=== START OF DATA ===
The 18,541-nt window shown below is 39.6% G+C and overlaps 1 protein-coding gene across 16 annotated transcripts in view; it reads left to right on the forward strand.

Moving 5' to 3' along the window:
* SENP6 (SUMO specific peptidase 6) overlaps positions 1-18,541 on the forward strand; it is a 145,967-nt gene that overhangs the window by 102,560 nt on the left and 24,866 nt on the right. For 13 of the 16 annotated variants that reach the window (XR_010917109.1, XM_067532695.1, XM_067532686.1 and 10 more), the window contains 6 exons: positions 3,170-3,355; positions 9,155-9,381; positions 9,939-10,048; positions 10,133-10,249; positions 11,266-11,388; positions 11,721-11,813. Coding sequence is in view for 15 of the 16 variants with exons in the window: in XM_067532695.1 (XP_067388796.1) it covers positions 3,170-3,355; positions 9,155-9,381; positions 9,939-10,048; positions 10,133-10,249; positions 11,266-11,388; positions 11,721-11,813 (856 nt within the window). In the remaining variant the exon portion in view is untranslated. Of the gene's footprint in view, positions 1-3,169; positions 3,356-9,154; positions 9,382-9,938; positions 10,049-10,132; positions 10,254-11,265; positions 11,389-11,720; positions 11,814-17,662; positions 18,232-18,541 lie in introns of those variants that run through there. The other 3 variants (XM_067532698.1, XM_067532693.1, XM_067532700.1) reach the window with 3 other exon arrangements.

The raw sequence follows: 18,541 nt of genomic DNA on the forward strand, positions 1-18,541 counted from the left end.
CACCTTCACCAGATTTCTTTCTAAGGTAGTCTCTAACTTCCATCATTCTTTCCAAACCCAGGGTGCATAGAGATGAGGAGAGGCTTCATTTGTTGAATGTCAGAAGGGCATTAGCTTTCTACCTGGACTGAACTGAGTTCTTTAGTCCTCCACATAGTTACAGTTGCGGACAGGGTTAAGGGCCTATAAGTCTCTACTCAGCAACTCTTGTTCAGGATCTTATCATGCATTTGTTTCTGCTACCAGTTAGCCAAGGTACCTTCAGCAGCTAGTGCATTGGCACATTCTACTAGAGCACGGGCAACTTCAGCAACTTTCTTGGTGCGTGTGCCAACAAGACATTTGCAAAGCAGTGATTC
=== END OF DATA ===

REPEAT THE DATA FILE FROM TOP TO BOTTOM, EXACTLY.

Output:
The 18,541-nt window shown below is 39.6% G+C and overlaps 1 protein-coding gene across 16 annotated transcripts in view; it reads left to right on the forward strand.

Moving 5' to 3' along the window:
* SENP6 (SUMO specific peptidase 6) overlaps positions 1-18,541 on the forward strand; it is a 145,967-nt gene that overhangs the window by 102,560 nt on the left and 24,866 nt on the right. For 13 of the 16 annotated variants that reach the window (XR_010917109.1, XM_067532695.1, XM_067532686.1 and 10 more), the window contains 6 exons: positions 3,170-3,355; positions 9,155-9,381; positions 9,939-10,048; positions 10,133-10,249; positions 11,266-11,388; positions 11,721-11,813. Coding sequence is in view for 15 of the 16 variants with exons in the window: in XM_067532695.1 (XP_067388796.1) it covers positions 3,170-3,355; positions 9,155-9,381; positions 9,939-10,048; positions 10,133-10,249; positions 11,266-11,388; positions 11,721-11,813 (856 nt within the window). In the remaining variant the exon portion in view is untranslated. Of the gene's footprint in view, positions 1-3,169; positions 3,356-9,154; positions 9,382-9,938; positions 10,049-10,132; positions 10,254-11,265; positions 11,389-11,720; positions 11,814-17,662; positions 18,232-18,541 lie in introns of those variants that run through there. The other 3 variants (XM_067532698.1, XM_067532693.1, XM_067532700.1) reach the window with 3 other exon arrangements.

The raw sequence follows: 18,541 nt of genomic DNA on the forward strand, positions 1-18,541 counted from the left end.
CACCTTCACCAGATTTCTTTCTAAGGTAGTCTCTAACTTCCATCATTCTTTCCAAACCCAGGGTGCATAGAGATGAGGAGAGGCTTCATTTGTTGAATGTCAGAAGGGCATTAGCTTTCTACCTGGACTGAACTGAGTTCTTTAGTCCTCCACATAGTTACAGTTGCGGACAGGGTTAAGGGCCTATAAGTCTCTACTCAGCAACTCTTGTTCAGGATCTTATCATGCATTTGTTTCTGCTACCAGTTAGCCAAGGTACCTTCAGCAGCTAGTGCATTGGCACATTCTACTAGAGCACGGGCAACTTCAGCAACTTTCTTGGTGCGTGTGCCAACAAGACATTTGCAAAGCAGTGATTC